But now that we’re all familiar with Tactic #7, that doesn’t particularly stun us, right?
When Important Author #2 appeared on the scene — three days late for her week-in-residence and planning to leave two days early, which automatically made me a bit wary — I was very diplomatic about the fact that I didn’t find her work very engaging. Not to blow my own horn, but this restraint did require some near-heroism on my part, as my extensive reading binge had revealed that her literary output since 1957 had consisted largely of telling and retelling the (apparently autobiographical) plot of her first critically-lauded novel in slightly different forms.
Pop quiz, to see if you’ve been paying attention: how many of you had thought by the end of the previous paragraph that, in accordance with Tactic #7, I should have bowed out of my scheduled critique meeting with her? Take a gold star out of petty cash if you did.
Alas, at the time, I was young, innocent, and entirely too prone to confuse slightly inconveniencing someone with being impolite. I walked into the meeting prepared for her to dislike my chapter, of course, but I made the mistake of assuming that as long as I didn’t let her feedback vex me into blurting out some version of, “Why on earth did anyone ever consider you for the Pulitzer?” I would survive the occasion with my dignity intact.
You can feel this coming, can’t you? Don’t worry; it’s far worse than you’re imagining.
She not only didn’t care for my work — she mixed it up with another competition winner’s. (She didn’t like hers, either, apparently.) Entirely disregarding my polite, gentle hints that perhaps she had mislaid my manuscript, the august lady proceeded to blast my fellow writer’s work for a good ten minutes.
I had absolutely no idea what to do. Surely, when the other writer came for her session (which, because Nemesis has a dandy sense of humor, was scheduled for immediately after mine), the grande dame would realize her mistake — and something in her regal bearing gave the impression that she was not overly fond of admitting her own mistakes.
So I pulled the pin on the truth grenade. And she ARGUED with me about whether I’d read the chapter she’d been lambasting. Pop quiz: what should I have done at this point?
A bronze star with walnut clusters if you shouted, “Run! Murmur some polite thanks and flee for your life, praying that she will forget your name the next time she’s sitting on an award board!”
Actually, I did try to escape, but by then, she was grumpy. Ordering me not to move, she dug through the sheaves of paper in her battered Serious Literary Person’s satchel until she found my chapter — and proceeded to read it in front of me.
Or rather, she read the first two pages, gave the kind of titter that frightens dogs and small children, then announced with finality, “Well, you have some good lines here. But Greeks have been done.”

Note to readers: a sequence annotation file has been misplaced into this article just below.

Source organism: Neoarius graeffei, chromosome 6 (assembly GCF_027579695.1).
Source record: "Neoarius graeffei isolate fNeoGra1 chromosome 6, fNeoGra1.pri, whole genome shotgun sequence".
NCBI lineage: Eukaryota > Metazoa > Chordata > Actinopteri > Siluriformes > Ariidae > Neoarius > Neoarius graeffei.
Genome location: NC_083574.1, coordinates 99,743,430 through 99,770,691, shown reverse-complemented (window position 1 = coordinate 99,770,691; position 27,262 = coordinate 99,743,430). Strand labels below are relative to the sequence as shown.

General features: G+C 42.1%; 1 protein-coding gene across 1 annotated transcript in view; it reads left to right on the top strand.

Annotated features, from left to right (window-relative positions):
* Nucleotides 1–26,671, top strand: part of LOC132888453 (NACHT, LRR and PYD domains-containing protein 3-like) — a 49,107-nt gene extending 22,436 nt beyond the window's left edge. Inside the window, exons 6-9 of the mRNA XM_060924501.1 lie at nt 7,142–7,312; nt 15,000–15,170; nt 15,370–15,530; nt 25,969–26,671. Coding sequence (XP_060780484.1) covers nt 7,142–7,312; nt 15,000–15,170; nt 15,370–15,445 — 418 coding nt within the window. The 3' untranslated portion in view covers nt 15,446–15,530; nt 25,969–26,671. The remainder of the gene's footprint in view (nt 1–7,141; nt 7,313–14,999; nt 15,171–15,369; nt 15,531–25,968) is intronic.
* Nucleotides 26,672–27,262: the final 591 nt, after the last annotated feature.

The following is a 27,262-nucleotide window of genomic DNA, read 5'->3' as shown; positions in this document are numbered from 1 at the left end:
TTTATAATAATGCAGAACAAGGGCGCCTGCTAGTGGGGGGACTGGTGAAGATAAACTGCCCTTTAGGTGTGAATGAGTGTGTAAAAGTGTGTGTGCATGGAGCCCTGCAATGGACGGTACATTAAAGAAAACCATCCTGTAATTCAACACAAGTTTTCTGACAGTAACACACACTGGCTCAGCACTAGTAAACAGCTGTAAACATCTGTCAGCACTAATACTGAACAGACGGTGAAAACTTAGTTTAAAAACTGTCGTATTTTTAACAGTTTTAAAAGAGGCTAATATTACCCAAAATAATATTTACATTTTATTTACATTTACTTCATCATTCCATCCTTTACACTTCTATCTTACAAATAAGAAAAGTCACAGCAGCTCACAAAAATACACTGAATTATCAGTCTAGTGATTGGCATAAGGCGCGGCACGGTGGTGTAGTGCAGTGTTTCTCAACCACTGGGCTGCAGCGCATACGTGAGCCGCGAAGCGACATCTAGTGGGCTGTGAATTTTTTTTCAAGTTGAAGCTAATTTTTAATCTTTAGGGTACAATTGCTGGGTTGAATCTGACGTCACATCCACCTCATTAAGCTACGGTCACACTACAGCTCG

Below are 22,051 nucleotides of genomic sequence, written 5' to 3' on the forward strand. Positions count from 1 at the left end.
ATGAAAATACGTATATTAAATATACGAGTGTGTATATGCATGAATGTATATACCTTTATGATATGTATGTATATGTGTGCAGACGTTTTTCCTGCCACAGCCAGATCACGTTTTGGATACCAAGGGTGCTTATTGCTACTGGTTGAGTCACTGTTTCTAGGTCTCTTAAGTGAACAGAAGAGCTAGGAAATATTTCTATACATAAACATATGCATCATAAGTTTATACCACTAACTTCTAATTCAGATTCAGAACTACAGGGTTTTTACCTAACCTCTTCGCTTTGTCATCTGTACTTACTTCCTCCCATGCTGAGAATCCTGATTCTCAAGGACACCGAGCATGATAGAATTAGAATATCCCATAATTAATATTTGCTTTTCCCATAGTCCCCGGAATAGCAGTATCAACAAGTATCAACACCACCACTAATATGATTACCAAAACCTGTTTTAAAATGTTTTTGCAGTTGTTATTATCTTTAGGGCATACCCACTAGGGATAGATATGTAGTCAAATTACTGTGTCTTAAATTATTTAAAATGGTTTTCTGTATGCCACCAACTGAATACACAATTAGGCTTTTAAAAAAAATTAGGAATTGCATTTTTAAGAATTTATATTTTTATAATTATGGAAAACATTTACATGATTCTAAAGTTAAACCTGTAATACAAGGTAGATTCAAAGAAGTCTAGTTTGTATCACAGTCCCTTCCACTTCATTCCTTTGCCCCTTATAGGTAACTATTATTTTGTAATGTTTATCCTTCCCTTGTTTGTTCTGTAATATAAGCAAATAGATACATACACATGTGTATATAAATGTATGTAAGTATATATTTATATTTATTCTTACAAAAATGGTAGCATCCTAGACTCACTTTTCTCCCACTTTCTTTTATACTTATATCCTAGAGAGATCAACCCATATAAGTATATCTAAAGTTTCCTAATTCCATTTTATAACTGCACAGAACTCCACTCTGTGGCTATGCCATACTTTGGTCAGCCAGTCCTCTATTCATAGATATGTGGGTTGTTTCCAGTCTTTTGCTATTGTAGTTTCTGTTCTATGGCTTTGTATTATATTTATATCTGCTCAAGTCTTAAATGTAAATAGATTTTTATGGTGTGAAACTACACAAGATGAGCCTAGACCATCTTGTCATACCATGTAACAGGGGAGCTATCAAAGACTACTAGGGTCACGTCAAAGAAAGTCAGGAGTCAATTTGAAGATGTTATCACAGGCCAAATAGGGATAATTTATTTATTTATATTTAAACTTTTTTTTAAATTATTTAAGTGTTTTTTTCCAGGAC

Because I have been to graduate school — the untrained should not attempt this level of logical gymnastics at home — I was able to translate this to mean that she’d seen MY BIG, FAT GREEK WEDDING (which had come out a year before) and had decided that single point of view represented the experience of every Greek-American currently roving the planet. Clearly, she was not the ideal audience for this particular chapter.
But did I fight with her about the reasonableness of rejecting writing about an entire ethnic group at one fell swoop? Did I take her to task for not having read what it was her obligation to read? Did I dip into my well-justified dislike of her literary output to point out that she had been writing about her Irish-American family since the late 1950s — and that, in fact, had been done before, too?
No — because the literary world is small enough that if I blew up at that moment, I might end up as the butt of an anecdote about how bad writers are at accepting honest critique, the last thing I needed while my agent was shopping a book of mine around to editors.
(Did a light bulb just switch on over your head? Yes, it can be that easy to get a reputation as a feedback-resenter.)
So what did I do? I engaged her in a discussion of the relative merits of the writing of David Sedaris and Jeffrey Eugenides, that’s what. I didn’t even bother to point out that they are both Greek-Americans who write habitually about, you guessed it, Greek-Americans; I trusted that the irony of the situation would occur to her later.
True, I didn’t glean any useful feedback from the exchange, but we did part on cordial terms (overtly, at least), which is more than merely maintaining a stoic, frozen visage would have achieved. To this day, in fact, she says hello to me by name at literary events. She has even introduced me to other authors as “an unbelievably good sport.”
And that, boys and girls, is how flexible a new author sometimes has to be. More tips on increasing your ability to twist yourself into a genial pretzel follow next time. Keep up the good work!